As one of the better junior development coaches in the country, that’s an honor not to be taken lightly.
Other members of the first Team USA Coaching Legends class include iconic professional tennis coaches Nick Bollettieri and Robert Lansdorf and well-known junior coach Jack Sharpe.
“Jerry, Nick, Robert and Jack have given so much to the game,” McEnroe said in a press release. “They deserve even more recognition for their hard work, dedication and achievement.”
Bollettieri’s claim to fame was launching his own academy in Bradenton, Fla. and attracting numerous top players worldwide. He also coached standouts such as Andre Agassi, Monica Seles, Jim Courier and the Williams sisters.
Lansdorp, who has taught tennis since the 1960s, groomed many Grand Slam champions that includes Tracy Austin, Pete Sampras, Lindsey Davenport and Maria Sharapova, and Sharpe is currently coaching a few of the nation’s top-ranked juniors at Hinsdale Racquet Club in Chicago.
Baskin, who has coached 2005 U.S. Open semifinalist Robby Ginepri, was honored alongside his three fellow coaches at the Team USA Coaching Awards reception last Wednesday in Indian Wells, Calif.
“It was an honor to be recognized with these guys,” said Baskin, who now runs the Baskin McGill Academy at the East Cobb Swim and Tennis Center with his son Craig Baskin and daughter Kelly Baskin McGill. “What meant the most to me were how many emails and texts I got from former students.”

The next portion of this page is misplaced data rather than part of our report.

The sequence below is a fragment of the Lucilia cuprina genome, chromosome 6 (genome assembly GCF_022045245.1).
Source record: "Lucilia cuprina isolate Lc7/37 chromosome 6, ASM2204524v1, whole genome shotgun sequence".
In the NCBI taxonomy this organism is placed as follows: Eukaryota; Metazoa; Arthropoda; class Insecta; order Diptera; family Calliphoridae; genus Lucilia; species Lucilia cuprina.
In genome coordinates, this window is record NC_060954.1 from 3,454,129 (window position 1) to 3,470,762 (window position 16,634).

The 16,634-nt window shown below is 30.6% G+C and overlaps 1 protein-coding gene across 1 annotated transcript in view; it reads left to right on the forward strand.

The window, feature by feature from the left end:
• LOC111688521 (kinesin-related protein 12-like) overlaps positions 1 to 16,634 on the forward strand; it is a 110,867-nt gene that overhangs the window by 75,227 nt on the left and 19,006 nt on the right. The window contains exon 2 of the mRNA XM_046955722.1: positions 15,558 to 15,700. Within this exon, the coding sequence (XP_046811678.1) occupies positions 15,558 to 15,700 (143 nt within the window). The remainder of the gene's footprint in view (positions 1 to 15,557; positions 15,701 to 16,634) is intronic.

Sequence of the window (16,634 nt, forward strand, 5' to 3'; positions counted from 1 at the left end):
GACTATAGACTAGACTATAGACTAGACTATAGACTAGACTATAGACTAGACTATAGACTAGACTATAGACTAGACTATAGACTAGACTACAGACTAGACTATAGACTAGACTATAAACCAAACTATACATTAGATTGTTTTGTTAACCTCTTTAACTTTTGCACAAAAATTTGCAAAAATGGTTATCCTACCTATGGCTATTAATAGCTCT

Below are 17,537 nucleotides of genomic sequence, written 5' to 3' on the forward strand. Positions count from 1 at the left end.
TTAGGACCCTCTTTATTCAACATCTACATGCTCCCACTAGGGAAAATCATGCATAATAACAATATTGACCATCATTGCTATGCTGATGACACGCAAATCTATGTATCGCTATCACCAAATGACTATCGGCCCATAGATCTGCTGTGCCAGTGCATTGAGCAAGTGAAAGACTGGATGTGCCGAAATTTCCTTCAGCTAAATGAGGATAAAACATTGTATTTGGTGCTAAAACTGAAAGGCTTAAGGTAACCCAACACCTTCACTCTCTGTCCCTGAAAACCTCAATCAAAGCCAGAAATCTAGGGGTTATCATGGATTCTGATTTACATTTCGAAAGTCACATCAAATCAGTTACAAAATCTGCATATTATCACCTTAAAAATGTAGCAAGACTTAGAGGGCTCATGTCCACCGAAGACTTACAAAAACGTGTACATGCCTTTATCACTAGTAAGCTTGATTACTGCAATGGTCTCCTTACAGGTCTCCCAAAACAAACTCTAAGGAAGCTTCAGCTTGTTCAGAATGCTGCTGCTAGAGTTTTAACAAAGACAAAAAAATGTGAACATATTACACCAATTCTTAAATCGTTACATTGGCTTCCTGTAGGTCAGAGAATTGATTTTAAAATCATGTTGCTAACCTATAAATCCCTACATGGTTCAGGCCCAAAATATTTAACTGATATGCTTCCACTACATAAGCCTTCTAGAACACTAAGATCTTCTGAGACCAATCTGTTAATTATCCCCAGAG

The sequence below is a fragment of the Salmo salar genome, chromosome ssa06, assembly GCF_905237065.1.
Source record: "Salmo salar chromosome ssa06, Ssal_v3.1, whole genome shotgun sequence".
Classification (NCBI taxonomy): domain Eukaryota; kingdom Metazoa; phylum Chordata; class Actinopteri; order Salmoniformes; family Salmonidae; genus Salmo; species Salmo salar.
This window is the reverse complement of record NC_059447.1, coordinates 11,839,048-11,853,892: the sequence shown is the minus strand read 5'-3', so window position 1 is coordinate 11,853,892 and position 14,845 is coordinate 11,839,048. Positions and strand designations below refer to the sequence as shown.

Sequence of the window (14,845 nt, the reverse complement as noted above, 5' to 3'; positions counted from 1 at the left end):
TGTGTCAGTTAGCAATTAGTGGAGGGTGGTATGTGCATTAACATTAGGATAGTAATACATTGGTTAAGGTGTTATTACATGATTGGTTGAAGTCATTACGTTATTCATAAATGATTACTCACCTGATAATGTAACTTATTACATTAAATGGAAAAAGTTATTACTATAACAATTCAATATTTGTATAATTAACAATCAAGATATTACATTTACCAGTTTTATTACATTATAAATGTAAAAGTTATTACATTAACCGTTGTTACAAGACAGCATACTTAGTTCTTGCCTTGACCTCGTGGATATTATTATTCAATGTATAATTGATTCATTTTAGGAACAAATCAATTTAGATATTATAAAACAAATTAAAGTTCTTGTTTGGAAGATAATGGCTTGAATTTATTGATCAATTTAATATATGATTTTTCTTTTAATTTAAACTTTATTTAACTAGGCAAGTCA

“Am I a great coach? I don’t know. But I’m a great listener and imitator. Every time I go to the tournament, I like to listen to local pros give lessons and put my own spin on it.”
While Baskin still has a keen interest in learning from others, he requires his students to develop an attacking weapon – a forehand, backhand or serve – and good foot speed. As much as he stresses those two traits to his budding tennis players, his ability to listen also allows flexibility.
“If I can’t figure something out, (Baskin) will help you and guide you in the right direction,” Walton’s Jonathan He said. “And if I feel like something about my game that’s not going well, he’s flexible and he can help me work through it.”
A former math and English teacher at North Cobb, Baskin switched to teaching tennis fulltime when his part-time tennis job exceeded his teaching salary.
It was at the Marietta Country Club where he first launched his academy, and has now helped more than 300 players earn college scholarships. Along the way, he’s helped develop tennis professionals -- Ginepri, former Harrison High School standout Bobby Reynolds and Brian Vahaly.
Baskin also coached the vast majority Walton girls tennis players who helped the program win 158 straight matches, a state record in all sports, and eight straight state championships.
Other Baskin accolades included being named United States Olympic Committee Coach of the Year in 2002. He was also a 2004 Georgia Tennis Hall of Fame inductee.
Baskin has been running the Baskin-McGill Academy for nearly a year. He was previously a partial-owner with Ginepri at Olde Towne Athletic Club before parting ways in June of last year.